An absorbed relation to Shakespeare's play is multiply revealed. A point often remarked upon by audiences — namely, the possibility of Gertrude's collaboration in the murder plot — is fleshed out in The Banquet in the implication that the empress does indeed have knowledge of the way in which the first emperor died. Similarly, a conspiracy (in the so-called "bad quarto") to dispatch Claudius appears in the film in the empress's scheme to have the second emperor removed.2 Incorporating such sequences, The Banquet emerges as a response to the questions posed by Shakespeare's play in the same moment as it pays homage to some of the immutable components of the "original." In part the film's felicity with manipulating the precursor narrative is linked to its enthusiasm for altering and adjusting the familiar chronology. Often, this takes the form of repeating, rather than singly representing, recognizable storylines: hence, Prince Wu Luan is twice exiled, while there are two internal plays-within-plays. Such a procedure makes for surprise and acknowledgement as Hamlet continually resurfaces, only in fresh and therefore critically arresting guises.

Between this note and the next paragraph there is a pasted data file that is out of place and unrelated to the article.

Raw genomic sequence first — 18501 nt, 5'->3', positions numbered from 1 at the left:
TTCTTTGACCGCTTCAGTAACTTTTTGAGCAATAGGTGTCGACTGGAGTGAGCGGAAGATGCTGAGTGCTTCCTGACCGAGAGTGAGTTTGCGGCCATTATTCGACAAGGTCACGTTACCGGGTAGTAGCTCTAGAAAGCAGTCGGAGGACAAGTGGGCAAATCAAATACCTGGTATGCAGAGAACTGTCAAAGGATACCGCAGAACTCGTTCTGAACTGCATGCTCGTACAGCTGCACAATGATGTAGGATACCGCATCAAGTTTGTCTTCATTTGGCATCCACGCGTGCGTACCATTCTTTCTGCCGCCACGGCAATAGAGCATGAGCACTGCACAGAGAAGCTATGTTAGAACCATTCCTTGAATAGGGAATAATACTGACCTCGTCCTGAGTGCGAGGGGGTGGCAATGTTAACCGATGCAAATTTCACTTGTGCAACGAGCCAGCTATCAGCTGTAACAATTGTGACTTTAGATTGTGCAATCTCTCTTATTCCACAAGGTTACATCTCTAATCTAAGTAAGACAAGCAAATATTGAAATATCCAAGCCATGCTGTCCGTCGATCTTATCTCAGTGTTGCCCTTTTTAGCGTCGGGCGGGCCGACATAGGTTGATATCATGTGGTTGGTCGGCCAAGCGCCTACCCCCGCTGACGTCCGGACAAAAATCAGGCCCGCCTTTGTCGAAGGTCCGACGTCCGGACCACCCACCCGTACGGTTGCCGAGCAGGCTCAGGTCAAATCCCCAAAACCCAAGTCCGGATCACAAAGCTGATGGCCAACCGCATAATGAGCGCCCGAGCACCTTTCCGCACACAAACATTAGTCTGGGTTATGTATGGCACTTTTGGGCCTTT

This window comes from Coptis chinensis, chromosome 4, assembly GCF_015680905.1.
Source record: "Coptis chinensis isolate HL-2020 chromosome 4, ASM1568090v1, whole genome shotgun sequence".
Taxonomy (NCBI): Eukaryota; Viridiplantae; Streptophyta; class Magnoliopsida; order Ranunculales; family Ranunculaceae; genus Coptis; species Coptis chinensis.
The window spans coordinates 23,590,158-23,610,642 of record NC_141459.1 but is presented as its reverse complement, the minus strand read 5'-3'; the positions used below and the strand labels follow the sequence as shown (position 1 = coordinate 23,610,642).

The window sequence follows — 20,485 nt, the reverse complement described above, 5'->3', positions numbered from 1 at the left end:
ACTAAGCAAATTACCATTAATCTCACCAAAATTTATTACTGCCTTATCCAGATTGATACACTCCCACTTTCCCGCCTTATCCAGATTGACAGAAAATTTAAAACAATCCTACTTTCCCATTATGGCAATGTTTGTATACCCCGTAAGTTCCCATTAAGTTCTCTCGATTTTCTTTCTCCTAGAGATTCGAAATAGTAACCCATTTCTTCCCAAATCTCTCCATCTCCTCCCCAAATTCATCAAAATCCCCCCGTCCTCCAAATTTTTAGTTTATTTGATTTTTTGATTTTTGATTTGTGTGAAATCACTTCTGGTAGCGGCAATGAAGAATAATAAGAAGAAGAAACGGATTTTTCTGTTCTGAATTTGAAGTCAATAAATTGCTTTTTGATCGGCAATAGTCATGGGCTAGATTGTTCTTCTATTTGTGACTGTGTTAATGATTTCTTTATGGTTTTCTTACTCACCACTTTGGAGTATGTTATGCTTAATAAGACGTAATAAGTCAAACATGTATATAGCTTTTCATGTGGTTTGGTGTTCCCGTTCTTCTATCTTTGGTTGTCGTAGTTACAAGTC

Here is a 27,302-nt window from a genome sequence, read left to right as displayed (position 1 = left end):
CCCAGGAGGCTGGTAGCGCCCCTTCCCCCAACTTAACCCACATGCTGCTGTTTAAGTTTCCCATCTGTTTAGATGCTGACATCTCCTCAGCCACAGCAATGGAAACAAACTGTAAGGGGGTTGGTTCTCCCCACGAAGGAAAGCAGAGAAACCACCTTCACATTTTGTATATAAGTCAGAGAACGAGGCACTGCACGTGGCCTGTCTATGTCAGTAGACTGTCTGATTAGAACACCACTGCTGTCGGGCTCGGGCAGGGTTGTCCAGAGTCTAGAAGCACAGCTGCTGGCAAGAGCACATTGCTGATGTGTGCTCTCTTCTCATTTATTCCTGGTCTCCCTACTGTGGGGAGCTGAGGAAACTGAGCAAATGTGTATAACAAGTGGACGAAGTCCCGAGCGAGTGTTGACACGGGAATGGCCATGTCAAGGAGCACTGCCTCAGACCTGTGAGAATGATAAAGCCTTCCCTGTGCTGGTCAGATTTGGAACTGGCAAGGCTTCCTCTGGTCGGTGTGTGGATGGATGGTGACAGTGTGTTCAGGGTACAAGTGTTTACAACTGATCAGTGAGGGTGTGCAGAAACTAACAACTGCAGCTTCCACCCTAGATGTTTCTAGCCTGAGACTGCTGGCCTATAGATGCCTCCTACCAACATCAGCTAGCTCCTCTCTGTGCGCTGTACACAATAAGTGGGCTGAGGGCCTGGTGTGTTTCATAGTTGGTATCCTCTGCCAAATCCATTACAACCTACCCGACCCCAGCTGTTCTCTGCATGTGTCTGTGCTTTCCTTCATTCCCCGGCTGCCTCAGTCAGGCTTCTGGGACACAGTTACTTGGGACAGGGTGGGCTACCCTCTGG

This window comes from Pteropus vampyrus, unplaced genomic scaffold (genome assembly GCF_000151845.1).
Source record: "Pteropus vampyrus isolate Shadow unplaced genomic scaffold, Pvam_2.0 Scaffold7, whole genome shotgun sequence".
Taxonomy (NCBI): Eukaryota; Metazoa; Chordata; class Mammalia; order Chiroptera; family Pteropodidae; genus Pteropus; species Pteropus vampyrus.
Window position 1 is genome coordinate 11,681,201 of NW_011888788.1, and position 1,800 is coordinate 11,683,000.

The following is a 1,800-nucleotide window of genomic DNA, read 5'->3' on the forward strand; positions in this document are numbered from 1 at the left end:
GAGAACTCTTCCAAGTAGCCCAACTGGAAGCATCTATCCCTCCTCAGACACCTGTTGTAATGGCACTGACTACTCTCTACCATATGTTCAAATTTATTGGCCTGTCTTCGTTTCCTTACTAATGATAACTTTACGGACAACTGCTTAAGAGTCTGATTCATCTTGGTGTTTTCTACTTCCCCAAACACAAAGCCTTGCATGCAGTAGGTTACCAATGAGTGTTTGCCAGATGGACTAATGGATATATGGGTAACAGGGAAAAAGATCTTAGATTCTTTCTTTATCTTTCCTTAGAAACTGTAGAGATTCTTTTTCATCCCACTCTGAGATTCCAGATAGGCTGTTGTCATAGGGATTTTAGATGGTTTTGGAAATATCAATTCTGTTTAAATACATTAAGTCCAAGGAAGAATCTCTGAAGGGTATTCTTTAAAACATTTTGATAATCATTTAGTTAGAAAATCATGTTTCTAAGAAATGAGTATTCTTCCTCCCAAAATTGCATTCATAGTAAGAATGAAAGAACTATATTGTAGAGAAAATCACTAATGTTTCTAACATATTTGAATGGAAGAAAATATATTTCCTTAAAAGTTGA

If the outlines of the drama are invariably doubly rephrased, then so, too, are its key players. The spirit of Ophelia inhabits both the palace attendant, Qing Nü, and the empress; behind the relatively benign Master Yin (Ma Jingwu) and the Chamberlain (Zhou Zhonghe) lie constructions of Polonius; and in Governor Pei (Zheng Qiusheng), and his protests against the emperor, one senses a dimension of Hamlet himself. The effect of these splittings, which are also types of expansion, is to reinforce salient Shakespearean preoccupations: incest, or the potential for a species of it, is stridently stated in the generational proximity of the prince and the empress, while political resistance, arguably localized in the play, is more widely distributed in the filmic equivalent. Amatory and sexual entanglements are prioritized thanks to the duplication of the prince's lovers; the divisions of Polonius allow for a bifurcated appearance of court politics; and, because masked versions of Rosencrantz and Guildenstern are everywhere apparent, surveillance is elevated into a core narrative property.